2010 onwards – the period saw actualization of certain key policies, meant to ensure equal opportunities to the disabled community. The Rights of Persons with Disability Bill (RPWD) was initially drafted in 2011. It was meant to fulfill India’s obligation with respect to UNCRPD (United Nations Convention on the Rights of Persons with Disabilities). Many different disabilities were included in the bill, in accordance with the UNCRPD.
Finally, the bill was passed in 2016. It defined the meaning of disability for the very first time and extended it from 7 categories to 21 categories, to include mental illness, chronic neurological conditions, cerebral palsy, autism spectrum disorder, blindness, muscular dystrophy, thalassemia, multiple disabilities. The percentage of seats to be reserved in educational institutions and government services was increased to 5%.
Issues to be addressed
Even though the government has been successful in ensuring a certain degree of equality to the disabled, in terms of opportunities of employment, education, etc., the majority of work is yet to be undertaken. Discrimination is still widely prevalent. There has been a clear failure in the enactment of more stringent policies to prohibit discrimination at all levels.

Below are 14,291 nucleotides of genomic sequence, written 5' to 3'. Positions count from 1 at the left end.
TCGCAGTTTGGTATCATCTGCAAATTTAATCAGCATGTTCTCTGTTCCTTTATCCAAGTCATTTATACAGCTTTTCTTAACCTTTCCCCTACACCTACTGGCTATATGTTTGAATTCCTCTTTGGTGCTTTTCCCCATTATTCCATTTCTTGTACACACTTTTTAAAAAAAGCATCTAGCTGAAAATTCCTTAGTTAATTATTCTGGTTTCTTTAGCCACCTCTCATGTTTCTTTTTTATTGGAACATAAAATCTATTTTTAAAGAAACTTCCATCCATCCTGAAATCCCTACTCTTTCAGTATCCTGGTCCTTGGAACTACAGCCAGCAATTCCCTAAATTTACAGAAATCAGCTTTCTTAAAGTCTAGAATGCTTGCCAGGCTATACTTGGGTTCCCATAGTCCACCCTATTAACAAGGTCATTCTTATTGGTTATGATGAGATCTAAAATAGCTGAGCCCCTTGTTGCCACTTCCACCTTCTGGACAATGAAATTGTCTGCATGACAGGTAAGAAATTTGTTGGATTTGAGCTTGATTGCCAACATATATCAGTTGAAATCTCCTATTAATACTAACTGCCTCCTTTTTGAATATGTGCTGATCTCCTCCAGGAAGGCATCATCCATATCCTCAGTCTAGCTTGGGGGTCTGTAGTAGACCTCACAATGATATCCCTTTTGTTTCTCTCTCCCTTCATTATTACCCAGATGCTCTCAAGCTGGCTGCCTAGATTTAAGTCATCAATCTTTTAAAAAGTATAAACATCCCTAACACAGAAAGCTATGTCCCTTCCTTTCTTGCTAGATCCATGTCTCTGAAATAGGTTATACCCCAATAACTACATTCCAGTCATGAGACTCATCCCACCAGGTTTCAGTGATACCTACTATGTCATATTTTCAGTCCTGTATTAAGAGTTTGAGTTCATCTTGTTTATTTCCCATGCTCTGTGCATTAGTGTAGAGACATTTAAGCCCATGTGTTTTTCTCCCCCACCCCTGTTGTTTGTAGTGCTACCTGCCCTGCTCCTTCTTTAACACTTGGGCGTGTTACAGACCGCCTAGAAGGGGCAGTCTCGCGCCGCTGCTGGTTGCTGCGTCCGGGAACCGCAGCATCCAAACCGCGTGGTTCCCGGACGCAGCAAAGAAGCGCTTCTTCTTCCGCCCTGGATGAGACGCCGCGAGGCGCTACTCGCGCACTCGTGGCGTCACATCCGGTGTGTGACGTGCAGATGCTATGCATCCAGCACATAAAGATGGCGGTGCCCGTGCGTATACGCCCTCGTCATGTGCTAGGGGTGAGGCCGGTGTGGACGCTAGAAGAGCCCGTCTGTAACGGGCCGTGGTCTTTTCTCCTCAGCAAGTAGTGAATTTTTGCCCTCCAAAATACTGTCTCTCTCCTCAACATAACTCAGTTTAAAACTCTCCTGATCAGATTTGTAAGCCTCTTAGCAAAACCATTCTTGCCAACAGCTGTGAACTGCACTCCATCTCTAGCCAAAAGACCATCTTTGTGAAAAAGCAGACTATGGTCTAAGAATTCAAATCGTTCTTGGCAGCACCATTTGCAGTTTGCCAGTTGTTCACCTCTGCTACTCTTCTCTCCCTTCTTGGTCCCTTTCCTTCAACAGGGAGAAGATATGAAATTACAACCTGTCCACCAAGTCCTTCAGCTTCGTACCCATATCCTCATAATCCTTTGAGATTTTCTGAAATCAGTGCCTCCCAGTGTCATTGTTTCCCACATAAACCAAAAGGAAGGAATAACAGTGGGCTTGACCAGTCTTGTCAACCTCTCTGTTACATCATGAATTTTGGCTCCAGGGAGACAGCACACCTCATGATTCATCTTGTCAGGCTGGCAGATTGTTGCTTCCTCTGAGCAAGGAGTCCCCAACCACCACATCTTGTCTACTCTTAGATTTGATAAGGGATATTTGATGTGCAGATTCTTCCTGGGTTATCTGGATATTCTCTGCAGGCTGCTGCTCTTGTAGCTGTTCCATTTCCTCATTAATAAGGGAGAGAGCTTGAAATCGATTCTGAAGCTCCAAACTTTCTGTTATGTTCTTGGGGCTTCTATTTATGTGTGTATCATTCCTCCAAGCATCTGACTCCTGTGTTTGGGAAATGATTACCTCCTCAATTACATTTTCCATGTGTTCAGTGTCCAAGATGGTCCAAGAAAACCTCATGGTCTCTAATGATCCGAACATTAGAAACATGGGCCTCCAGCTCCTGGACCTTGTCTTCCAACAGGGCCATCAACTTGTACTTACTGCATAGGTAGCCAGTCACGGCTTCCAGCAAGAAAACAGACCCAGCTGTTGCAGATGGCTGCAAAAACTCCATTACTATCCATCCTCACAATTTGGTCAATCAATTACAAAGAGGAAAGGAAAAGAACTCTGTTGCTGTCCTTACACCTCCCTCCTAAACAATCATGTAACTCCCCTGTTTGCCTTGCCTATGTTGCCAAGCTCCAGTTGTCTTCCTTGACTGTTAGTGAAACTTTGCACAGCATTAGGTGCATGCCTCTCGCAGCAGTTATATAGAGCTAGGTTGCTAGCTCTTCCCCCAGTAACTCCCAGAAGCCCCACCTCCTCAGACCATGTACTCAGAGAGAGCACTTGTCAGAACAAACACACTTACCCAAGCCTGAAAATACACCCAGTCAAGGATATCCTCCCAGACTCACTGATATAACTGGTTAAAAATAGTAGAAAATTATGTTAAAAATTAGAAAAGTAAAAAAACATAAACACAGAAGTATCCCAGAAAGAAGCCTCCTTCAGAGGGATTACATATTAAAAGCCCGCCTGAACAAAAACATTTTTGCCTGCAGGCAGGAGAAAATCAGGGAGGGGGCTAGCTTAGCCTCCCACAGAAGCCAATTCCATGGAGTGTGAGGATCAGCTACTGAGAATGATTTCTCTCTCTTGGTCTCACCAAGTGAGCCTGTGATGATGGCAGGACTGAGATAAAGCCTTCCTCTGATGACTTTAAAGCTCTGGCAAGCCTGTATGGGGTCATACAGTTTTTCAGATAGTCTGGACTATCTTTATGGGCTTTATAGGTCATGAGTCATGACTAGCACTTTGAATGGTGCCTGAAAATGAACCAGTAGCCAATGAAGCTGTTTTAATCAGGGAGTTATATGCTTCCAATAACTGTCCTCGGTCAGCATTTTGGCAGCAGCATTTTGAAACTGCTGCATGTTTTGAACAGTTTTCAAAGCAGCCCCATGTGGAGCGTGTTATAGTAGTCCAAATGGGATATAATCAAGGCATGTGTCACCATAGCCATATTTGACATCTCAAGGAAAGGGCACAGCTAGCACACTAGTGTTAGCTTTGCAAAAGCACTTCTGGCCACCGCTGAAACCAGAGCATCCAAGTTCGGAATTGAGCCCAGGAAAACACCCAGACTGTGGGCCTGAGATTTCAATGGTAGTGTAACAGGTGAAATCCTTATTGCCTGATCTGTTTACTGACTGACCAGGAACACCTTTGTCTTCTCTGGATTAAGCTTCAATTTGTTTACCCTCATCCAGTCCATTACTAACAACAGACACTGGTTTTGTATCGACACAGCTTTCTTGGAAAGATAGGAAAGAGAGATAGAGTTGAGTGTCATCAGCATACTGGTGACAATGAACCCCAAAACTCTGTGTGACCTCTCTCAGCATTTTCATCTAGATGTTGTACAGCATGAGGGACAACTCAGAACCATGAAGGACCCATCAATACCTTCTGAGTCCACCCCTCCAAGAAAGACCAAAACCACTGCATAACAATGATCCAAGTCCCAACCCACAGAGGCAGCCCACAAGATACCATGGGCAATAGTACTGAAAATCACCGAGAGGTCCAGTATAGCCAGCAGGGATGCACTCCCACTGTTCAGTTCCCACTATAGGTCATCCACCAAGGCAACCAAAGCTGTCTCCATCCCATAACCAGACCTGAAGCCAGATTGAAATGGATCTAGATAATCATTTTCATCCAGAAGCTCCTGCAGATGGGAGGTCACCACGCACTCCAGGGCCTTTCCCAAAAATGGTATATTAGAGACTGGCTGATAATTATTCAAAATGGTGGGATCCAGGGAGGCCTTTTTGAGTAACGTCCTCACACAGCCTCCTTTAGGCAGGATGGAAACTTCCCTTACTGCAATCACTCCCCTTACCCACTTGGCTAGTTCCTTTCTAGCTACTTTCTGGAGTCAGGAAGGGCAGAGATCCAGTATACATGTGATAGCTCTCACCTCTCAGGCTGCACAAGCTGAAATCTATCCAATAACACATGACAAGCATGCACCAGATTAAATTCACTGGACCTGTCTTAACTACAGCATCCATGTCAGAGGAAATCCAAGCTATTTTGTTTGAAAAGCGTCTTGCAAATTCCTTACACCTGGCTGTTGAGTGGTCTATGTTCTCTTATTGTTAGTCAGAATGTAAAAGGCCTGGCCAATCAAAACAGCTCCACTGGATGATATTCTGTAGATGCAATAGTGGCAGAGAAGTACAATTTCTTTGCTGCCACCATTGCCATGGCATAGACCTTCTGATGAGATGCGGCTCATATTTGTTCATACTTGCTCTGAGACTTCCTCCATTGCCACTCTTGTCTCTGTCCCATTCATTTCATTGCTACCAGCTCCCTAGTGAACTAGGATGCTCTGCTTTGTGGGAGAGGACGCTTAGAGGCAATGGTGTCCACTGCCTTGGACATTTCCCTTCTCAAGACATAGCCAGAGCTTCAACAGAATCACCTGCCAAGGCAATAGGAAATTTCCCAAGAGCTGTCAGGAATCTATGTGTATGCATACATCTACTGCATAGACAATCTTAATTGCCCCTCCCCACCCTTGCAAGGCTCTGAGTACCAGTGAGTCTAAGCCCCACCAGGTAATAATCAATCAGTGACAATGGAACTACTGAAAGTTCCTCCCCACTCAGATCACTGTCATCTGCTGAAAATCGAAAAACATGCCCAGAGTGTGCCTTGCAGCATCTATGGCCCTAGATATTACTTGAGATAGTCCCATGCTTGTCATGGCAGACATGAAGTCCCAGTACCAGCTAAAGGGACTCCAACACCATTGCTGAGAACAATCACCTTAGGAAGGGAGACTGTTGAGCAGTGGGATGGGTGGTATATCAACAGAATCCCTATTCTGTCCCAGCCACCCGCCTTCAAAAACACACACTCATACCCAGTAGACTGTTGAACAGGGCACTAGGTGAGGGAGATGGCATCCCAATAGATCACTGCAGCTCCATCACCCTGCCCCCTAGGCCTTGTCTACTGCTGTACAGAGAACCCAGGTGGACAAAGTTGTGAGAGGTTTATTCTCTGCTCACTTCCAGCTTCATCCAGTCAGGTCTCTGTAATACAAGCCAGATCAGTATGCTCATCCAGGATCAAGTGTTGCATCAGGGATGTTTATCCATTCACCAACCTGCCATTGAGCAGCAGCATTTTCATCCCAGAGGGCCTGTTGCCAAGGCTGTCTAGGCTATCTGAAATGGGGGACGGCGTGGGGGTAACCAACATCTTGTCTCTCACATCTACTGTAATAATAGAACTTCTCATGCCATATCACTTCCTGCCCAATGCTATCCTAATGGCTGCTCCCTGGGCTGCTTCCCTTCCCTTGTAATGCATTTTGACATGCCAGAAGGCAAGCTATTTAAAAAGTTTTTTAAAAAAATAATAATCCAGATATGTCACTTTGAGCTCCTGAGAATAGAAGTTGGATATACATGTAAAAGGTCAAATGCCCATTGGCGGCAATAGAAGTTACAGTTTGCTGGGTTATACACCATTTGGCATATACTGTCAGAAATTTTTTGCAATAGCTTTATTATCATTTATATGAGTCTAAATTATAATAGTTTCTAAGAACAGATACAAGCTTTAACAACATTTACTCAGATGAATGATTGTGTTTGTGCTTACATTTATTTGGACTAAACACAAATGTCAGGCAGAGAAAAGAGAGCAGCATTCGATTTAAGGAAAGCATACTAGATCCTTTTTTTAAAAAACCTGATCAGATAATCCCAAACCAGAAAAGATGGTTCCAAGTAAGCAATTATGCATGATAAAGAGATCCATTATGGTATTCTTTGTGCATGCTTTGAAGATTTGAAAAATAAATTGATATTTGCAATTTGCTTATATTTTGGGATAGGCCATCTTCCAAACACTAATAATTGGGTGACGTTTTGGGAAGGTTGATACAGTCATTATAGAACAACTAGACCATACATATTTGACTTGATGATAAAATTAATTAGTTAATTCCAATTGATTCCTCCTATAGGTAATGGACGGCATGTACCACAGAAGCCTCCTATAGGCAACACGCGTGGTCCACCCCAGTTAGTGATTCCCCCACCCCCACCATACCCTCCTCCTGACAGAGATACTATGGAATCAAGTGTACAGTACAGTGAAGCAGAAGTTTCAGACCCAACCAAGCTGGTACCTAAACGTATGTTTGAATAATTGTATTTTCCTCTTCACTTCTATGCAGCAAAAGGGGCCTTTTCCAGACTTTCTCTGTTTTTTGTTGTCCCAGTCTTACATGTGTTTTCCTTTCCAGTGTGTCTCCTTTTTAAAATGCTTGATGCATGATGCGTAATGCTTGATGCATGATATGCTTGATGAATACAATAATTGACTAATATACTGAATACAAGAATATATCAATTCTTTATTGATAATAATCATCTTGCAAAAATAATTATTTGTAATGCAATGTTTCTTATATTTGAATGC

The major issue is that the disabled community has not been able to come under one umbrella organization and mobilize people in large numbers to address their concerns. Currently, each segment of the community is divided and is working towards the problems of a section of people suffering from a particular disability. As of now, the efforts of various groups working towards the cause, are very divided and scattered.
Another important issue, with the movement, could be seen as a lack of a single leader capable of bringing all these sections together. This could also be seen as the reason behind the efforts being fragmented. Moreover, the media is also mostly ignorant of all this, given that the topic is not interesting enough to create hype around the matter.
The way forward
To end discrimination at all levels, there needs to be proactive involvement from the government, and initiatives need to be implemented at the ground level. Some of the steps that can be taken to improve the situation include:
- The issues can be solved only when the segments unify and are able to bring the media together with them. This will force the politicians to work for their betterment as they cannot simply ignore such a big vote bank.
- RTE Act should be amended to improve the state of education for CWDs, ensuring better alignment with RPWD Act.
- Public buildings should be redesigned to account for the issues faced by the disabled community. The buildings should be modified accordingly, and strictly ensure adherence to timeline.
- Encourage the use of technology to impart education to the CWDs. This would ensure quality education without the hassles of covering long distances and the discrimination at schools.
- Children should be educated and sensitized towards the issue.
- Introduce more disability-friendly curriculum in the education system.
- Introduce legislation prohibiting employers from asking candidates, questions related to disability.
*Student, Indian Institute of Management, Ahmedabad